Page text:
Five Fabulous Financial Moves
Life is full of decisions. As you come to them – you make them, the best you can, with what you know and have at the time. Some of them turn out to be gems, others are more like dog poop. Looking back over my adult life from the ripe old age of 63, highlighted some of my and my spouses finest financial moments in bold relief. Some other day, we’ll talk about the dog poop side of things!
These are the things that we did right that moved us along to financial independence. Maybe they will work for you as well, but always consider your own situation and get the best advice about your own moves that you can. These things aren’t at all unusual, you have probably already read about them and maybe you are already doing them. They certainly aren’t complex or hard to understand. However, they are very effective if you can pursue them with diligence and long lasting persistence.
Lived within our means.
Although it was never a conscious decision, we both felt strongly that we should not indulge our wants if we couldn’t afford them. This was probably thanks to the way we were raised. It’s difficult when you are first starting out and you have little or less than little. You are used to your parent’s standard of living and have to take a step back to what you – without their help – can now afford. It hurts a bit. Pride is what kept us in line. We were too proud to borrow money – either from family, friends, the government, or the banks. We wanted to know that we could take care of ourselves and not have to depend on anyone else.
Avoided credit card debt.
Back in the day, when we started college, on campus marketer’s handed out credit cards like candy. We we each accepted gasoline cards – like Standard Oil (remember them?). After we married, we used those cards. Hubby joined the Army and we lived off base. His pay was about two grand a YEAR. In order to get back and forth to the base, he would charge the gas all month. Oh, and by the way, this was during the Arab Oil embargo years. When payday came, it would take most of his monthly Army check to pay off the credit card balance – but we did it.
We were lucky to have started married life debt free and we wanted to stay that way. We were very aware of all of the terribly high interest rates folks paid when they carried balances on their cards and thought people were pretty stupid for not paying them off.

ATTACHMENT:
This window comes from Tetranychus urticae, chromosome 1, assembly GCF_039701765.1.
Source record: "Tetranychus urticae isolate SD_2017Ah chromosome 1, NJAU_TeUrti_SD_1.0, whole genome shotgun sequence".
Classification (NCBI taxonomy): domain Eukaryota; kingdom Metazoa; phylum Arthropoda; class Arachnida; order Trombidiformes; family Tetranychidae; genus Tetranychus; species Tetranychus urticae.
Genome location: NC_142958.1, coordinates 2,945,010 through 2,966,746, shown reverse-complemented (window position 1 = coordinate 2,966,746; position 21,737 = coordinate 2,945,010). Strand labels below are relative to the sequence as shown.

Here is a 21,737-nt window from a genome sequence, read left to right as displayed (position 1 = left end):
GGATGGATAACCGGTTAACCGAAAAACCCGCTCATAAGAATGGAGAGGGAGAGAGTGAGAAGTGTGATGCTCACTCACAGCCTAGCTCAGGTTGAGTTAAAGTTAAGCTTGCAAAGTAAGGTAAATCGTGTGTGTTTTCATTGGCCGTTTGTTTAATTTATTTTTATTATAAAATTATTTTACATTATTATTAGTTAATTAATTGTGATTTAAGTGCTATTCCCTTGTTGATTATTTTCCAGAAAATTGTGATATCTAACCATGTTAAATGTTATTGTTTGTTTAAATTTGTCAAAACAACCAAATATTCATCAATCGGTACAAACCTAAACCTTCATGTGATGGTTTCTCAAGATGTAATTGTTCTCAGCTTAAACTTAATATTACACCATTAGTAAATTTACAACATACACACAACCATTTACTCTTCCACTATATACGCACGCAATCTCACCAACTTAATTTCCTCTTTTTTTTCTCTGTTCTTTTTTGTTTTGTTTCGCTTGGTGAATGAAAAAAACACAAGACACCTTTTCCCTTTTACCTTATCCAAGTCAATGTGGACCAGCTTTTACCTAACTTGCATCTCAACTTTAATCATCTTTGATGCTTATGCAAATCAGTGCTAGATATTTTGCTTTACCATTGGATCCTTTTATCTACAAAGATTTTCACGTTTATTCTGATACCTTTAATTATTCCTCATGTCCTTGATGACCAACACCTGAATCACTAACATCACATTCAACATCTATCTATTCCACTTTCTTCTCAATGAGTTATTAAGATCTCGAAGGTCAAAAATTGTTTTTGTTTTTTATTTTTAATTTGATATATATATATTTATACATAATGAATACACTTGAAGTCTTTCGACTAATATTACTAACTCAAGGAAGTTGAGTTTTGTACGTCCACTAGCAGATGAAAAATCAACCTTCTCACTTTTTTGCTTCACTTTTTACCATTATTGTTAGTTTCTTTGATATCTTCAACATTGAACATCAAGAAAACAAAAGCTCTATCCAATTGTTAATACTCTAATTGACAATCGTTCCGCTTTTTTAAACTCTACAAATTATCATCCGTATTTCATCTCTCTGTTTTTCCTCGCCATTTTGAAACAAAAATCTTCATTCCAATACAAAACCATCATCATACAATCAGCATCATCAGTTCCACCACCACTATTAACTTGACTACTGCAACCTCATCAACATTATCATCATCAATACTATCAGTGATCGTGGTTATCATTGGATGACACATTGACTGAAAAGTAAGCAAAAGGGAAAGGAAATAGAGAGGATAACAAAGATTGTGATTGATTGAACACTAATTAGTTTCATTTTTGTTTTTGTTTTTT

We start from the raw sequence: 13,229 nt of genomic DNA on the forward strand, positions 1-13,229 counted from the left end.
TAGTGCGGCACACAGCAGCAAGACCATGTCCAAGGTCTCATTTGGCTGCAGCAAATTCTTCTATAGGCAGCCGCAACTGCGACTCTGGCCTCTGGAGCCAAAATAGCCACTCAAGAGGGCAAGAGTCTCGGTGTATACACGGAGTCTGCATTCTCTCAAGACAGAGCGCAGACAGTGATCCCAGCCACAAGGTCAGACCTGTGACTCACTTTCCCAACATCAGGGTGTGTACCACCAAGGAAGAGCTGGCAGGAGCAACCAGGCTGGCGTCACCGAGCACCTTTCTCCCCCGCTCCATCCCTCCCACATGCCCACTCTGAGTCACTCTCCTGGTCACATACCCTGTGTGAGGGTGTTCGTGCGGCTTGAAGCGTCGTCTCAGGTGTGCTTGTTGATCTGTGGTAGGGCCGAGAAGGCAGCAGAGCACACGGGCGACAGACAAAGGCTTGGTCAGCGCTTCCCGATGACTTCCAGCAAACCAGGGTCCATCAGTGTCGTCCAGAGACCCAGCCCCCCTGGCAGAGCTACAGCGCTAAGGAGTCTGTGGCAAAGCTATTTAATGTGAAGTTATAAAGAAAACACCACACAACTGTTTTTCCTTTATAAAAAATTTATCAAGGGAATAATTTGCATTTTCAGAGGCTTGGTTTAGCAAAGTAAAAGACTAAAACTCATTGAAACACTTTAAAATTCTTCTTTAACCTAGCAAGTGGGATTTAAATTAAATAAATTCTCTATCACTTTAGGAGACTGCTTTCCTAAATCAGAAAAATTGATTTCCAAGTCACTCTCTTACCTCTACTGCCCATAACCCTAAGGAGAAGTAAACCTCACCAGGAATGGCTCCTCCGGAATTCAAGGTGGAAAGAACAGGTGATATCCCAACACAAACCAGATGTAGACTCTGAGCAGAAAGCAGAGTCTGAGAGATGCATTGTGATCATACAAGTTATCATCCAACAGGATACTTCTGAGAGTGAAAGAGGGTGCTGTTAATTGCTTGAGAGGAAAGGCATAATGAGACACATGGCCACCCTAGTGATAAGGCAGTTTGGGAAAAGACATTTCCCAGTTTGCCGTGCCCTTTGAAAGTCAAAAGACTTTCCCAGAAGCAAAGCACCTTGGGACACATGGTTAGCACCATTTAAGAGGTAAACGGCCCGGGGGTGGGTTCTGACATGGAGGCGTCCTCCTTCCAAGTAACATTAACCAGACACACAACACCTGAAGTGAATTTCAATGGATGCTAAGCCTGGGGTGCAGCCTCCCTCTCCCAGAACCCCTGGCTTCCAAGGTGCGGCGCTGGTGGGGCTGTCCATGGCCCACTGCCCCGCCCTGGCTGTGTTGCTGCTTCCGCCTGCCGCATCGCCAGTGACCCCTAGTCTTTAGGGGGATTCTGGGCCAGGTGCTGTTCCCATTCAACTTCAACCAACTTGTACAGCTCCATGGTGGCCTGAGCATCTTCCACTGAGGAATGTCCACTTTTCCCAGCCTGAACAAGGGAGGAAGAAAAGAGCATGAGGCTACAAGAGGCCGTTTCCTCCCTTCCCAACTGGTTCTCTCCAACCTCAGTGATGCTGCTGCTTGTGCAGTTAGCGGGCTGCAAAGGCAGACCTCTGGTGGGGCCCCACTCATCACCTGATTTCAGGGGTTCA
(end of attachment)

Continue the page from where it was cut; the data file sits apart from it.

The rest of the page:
Scouted, trained for and landed in a good paying industry.
I graduated from college with a liberal arts degree – worthless in the job market in the early 70’s recession. After bearing and raising kids for 10 years, it was time to go back in the job market. Instead of looking for a job to fit my college major, I scouted around to see what the highest paid and most numerous jobs were. At that time, data processing/computer programming was the field to know (and guess what – it still is!). I ran a licensed day care home for 4 years to earn enough money to go to Junior College to pick up an associates in computer processing. I was able to land a job right away and my salary and responsibilities went up and up and up from there.
Invested for the long term.
With my career going so well, we finally had some extra money. Instead of spending it, we invested. We invested with the mentality that the assets would be around still in 20 – 30 years. We invested all dividends and interest. We left the money invested even while paying for our kids college educations – using current income for that. We wanted to know that, when we got ready to start using those assets, we would not have to use the principal. It’s working so far!
Gave the next generation a leg up.
It seems that (at least so far) we have made more good financial decisions than bad. We have been fortunate in our health and in growing our portfolio. Our thing is to put our family in the driver’s seat financially for generations to come. We started that by giving our next generation a leg up. We paid their college, we helped with cars and/or houses and we have gifted each year. We want our kids, grandkids and great-grandkids to not only have money, but to have it soon enough for it to make a good difference in their lives. We want them to understand how to earn it, manage it and use it for their own and the world’s betterment.
Of course there were other decisions along the way, such as ditching Microsoft stock; pulling all bank funds together to buy CDs during the stagflation years; deciding to speak up at work to keep perks that eventually ended up allowing me to get stock options; using financial institutions that didn’t charge fees; avoiding recurring bills and splurges on new technology; prudence in discretionary spending and etc.
But, when all is said and done, the above five decisions stand out in bold relief in my mind as the ones that got us to financial independence.
Do you have fabulous financial moves in your past? What were they?